SILVER ANNIVERSARY:Elizabeth Johnston had earned a master’s degree in library science just one year before she applied for the position as director of the Sherborn Library in 1988. Feeling confident in her new turquoise suit, patent leather shoes, and matching black handbag purchased by her mother, Edna Johnston of Bellingham, she felt an instant rapport with the town library’s nine trustees, Johnston recalled.
Some of those same trustees recently surprised Johnston by celebrating her 25th anniversary during last month’s board meeting, which was also attended by current and past trustees, library staff, town employees, and residents. After some speeches, Johnston was presented with a decommissioned card catalogue, and a set of books to be added to the library’s collection in her honor.
Reflecting on her career, Johnston said she is particularly proud of the progress toward an estimated $7.5 million renovation and expansion project for the 43-year-old library building. The work is expected to begin when $3.6 million in state funding becomes available in the next few years. It will include the addition of a separate children’s room, updated heating and air-conditioning systems, and bringing the building into complete compliance with the Americans With Disabilities Act.
“I live and breathe the traditions of this library and the people who helped make it the way it is today,” she said. “I want to be the one who carries forth the vision of the many community members who created this wonderful place.”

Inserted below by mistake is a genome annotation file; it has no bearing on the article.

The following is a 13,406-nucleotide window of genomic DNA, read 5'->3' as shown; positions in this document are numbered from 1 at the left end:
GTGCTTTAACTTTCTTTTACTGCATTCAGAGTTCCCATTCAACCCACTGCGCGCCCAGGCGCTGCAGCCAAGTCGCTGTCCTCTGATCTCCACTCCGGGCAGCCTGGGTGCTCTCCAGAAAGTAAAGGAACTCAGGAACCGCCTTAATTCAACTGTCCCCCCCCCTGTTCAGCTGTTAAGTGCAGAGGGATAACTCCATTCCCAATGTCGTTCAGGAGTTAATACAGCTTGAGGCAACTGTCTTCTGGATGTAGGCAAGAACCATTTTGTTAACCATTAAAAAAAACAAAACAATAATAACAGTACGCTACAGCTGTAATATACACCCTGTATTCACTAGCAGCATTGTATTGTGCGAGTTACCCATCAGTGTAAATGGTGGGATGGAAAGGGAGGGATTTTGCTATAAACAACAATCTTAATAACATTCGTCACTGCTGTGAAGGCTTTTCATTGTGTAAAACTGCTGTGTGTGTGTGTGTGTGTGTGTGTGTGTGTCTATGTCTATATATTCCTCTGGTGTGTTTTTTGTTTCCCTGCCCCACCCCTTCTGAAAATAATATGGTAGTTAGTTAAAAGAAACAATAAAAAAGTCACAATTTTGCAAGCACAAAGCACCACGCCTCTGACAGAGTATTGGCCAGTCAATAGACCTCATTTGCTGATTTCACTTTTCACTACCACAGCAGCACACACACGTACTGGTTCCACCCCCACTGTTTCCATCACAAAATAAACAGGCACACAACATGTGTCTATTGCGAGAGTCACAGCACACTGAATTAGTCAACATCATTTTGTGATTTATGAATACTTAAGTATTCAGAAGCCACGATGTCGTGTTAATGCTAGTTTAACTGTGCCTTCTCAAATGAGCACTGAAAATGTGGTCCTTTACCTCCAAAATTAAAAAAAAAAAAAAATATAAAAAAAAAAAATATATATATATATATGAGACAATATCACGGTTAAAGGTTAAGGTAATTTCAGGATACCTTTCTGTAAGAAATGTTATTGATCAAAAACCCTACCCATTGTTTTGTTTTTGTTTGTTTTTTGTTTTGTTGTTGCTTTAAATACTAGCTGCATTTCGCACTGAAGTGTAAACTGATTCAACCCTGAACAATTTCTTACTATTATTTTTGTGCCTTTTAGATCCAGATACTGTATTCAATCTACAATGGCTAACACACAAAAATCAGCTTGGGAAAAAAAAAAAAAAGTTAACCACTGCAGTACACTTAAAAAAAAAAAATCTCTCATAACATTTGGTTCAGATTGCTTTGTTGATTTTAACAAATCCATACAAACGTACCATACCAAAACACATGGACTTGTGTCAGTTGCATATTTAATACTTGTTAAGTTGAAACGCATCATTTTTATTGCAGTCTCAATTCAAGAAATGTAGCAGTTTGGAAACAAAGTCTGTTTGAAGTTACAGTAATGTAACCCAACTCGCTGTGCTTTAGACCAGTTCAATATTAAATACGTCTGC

NEWS FROM INDIAN HILL: The piano department at the Indian Hill Music School in Littleton recently selected 11 young students to perform in its honors recital.
Chosen for the honor were Olivia Liang, 8, of Stow; Justin Shan, 10, of Acton; Kyle Chen, 11, of Groton; Anshuman Das, 16, of Bedford; Boxborough siblings Yumi Sato, 13, and Yuji Sato, 17; Justin Gu, 11, of Andover; Xuan Chen, 14, of Lexington; Irene Zheng, 7, and Carina Hou, 11, both of Westford; and Amelia Wagner, 15, of Nashua.
In addition, Indian Hill Music thanked two of its longtime business partners at a recent awards breakfast. The Deluxe Corporation Foundation, with local offices in Groton and Townsend, was cited for its $160,000 in contributions toward Indian Hill’s capital campaign, community outreach, and concerts over the past 20 years.
Also, Acton resident Ursula Flury, a principal of Ursula Graf Real Estate in Groton, was honored for giving $10,000 as a chamber concert sponsor over the past 10 years.People items may be submitted to Cindy Cantrell at cantrell@ globe.com.